Reviews, Excerpt & Reading Guide

Behind the Beautiful Forevers Behind the Beautiful Forevers: Life, Death, and Hope in a Mumbai Undercity by Katherine Boo

Paperback was scheduled for release in Feb but has been moved back to Fall 2013. Published by Random House

In this brilliantly written, fast-paced book, based on three years of uncompromising reporting, a bewildering age of global change and inequality is made human via Katherine Boo's focus on the makeshift settlement of Annawadi, in the shadow of luxury hotels near the Mumbai airport. With intelligence, humor, and deep insight into what connects human beings to one another in an era of tumultuous change, Behind the Beautiful Forevers carries the reader headlong into one of the twenty-first century's hidden worlds, and into the lives of people impossible to forget.
Reviews, Excerpt & Reading Guide

Defending JacobDefending Jacob by William Landy

Paperback: February 26, 2013; 496 pages. Published by Dell

Award-winning author William Landay has written the consummate novel of an embattled family in crisis - a suspenseful, character-driven mystery that is also a spellbinding tale of guilt, betrayal, and the terrifying speed at which our lives can spin out of control.
Reviews, Excerpt & Reading Guide

Bring Up The Bodies Bring Up The Bodies: Wolf Hall Trilogy #2 by Hilary Mantel

Paperback was due to publish in February, but has been moved to May 7 to coincide with the paperback release in the UK. 432 pages. Published by Picador

The sequel to Hilary Mantel's 2009 Man Booker Prize winner and New York Times bestseller, Wolf Hall, delves into the heart of Tudor history with the downfall of Anne Boleyn.
Reviews, Excerpt & Reading Guide

Forgotten CountryForgotten Country by Catherine Chung

Paperback: March 5, 2013; 304 pages. Published by Riverhead Books

Weaving Korean folklore within a modern narrative of immigration and identity, Forgotten Country is a fierce exploration of the inevitability of loss, the conflict between obligation and freedom, and a family struggling to find its way out of silence and back to one another.
Reviews, Excerpt & Reading Guide

The Best Care Possible The Best Care Possible: A Physician's Quest to Transform Care Through the End of Life by Ira Byock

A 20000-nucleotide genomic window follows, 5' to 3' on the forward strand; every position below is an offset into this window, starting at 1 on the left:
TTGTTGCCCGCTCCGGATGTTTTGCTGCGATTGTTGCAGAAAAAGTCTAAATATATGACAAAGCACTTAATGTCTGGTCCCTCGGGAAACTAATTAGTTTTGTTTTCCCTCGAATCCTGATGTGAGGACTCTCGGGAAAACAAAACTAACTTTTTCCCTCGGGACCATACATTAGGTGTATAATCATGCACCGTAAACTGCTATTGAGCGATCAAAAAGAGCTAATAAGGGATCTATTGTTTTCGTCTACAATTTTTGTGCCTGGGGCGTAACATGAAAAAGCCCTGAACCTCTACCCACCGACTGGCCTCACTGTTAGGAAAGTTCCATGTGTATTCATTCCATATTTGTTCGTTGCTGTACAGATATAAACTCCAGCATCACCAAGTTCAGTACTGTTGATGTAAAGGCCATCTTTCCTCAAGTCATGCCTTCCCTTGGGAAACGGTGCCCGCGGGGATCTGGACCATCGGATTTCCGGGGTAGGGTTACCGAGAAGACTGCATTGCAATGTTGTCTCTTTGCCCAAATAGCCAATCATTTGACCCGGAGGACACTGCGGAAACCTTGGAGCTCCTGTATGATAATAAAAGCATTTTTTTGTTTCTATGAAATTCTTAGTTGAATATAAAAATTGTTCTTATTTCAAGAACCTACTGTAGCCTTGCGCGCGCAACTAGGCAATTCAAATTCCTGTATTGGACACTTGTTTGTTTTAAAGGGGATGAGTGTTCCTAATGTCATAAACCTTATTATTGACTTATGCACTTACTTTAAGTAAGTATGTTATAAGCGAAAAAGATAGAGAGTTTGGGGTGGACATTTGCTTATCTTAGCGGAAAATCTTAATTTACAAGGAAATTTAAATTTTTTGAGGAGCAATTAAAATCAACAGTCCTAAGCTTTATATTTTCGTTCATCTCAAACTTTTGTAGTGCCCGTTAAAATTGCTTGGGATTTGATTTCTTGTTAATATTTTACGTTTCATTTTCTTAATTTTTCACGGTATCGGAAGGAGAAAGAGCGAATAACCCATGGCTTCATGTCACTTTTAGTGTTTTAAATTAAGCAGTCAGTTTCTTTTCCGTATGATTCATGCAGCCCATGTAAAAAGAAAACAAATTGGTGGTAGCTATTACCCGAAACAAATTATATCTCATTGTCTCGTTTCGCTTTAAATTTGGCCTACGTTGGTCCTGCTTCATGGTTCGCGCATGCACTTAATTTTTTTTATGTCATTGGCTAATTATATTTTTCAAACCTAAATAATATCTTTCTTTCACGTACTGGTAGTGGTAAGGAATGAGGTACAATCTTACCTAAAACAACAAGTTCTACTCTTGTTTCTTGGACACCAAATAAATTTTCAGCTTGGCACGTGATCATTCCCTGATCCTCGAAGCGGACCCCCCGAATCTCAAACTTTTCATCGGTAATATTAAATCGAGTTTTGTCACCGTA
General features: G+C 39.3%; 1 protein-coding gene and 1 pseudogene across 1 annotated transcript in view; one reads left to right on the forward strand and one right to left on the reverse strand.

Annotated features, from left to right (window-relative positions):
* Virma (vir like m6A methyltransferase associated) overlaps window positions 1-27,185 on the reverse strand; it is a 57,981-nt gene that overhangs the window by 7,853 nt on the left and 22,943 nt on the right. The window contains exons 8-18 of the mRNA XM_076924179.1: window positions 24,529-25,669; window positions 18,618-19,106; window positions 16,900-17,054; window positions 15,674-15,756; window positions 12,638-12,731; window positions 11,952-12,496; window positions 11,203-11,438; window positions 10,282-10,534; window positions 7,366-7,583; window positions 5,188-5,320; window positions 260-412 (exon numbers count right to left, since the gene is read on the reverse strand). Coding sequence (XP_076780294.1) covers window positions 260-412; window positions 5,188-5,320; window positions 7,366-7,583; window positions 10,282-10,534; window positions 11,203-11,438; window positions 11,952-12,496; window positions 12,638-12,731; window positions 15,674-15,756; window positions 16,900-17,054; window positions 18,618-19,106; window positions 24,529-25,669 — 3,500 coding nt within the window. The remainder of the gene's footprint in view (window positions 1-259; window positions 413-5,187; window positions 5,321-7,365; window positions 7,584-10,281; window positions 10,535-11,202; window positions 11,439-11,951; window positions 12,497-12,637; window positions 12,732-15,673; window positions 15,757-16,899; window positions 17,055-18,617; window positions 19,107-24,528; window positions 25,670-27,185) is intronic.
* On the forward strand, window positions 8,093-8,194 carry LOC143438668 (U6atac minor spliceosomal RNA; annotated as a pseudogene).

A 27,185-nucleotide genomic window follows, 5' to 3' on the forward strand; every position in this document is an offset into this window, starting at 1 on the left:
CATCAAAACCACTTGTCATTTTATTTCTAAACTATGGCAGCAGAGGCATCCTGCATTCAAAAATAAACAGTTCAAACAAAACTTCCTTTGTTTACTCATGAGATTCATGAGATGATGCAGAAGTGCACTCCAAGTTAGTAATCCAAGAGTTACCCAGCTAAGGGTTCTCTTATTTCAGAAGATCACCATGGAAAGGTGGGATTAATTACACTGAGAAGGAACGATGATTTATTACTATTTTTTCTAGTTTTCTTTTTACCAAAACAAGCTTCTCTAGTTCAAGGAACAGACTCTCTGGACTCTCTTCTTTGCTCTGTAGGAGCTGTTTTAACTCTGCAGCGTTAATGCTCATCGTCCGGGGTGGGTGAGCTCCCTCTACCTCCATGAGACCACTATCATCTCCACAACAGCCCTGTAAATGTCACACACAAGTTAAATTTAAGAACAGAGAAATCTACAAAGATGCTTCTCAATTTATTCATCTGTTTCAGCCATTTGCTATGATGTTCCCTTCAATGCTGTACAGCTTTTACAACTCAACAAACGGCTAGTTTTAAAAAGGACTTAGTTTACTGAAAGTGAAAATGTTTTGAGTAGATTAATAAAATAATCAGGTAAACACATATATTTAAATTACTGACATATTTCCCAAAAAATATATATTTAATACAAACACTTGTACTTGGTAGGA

Paperback: March 5, 2013; 336 pages. Published by Avery

Like books by Atul Gawande and Jerome Groopman, The Best Care Possible is a compelling meditation on medicine and ethics told through page-turning, life or death medical drama. It is passionate and timely, and it has the power to lead a new kind of national conversation.
Reviews and Excerpt (no reading guide available at the time of writing)

Why Be Happy When You Could Be NormalWhy Be Happy When You Could be Normal by Jeanette Winterson

Paperback: March 12, 2013; 240 pages. Published by Grove

The essence of Winterson's own tenuous life-story is mimicked in the structure of her memoir, a jumble of hazy pieces coalescing into a mind, a self. What felt unformed and gangly in the first half becomes svelt and athletic; what was meandering becomes as sure and steady as a freight train.... Winterson offers a reader much more than the satisfaction of voyeuristic curiosity that marks so many train-wreck memoirs; this is a memoir about how we deal with our lot in life. Not how we can endure it, but how we might meet it, how we begin a dialogue with it, how we become who we are when we are done being our past. 
Reviews, Excerpt & Reading Guide

The World Without YouThe World Without You by Joshua Henkin

Paperback: April 9, 2013; 240 pages. Published by Vintage

Set against the backdrop of Independence Day and the Iraq War, The World Without You is a novel about sibling rivalries and marital feuds, about volatile women and silent men, and, ultimately, about the true meaning of family.
Reviews, Excerpt & Reading Guide

Top 2013 Book Club Recommendations, Part 2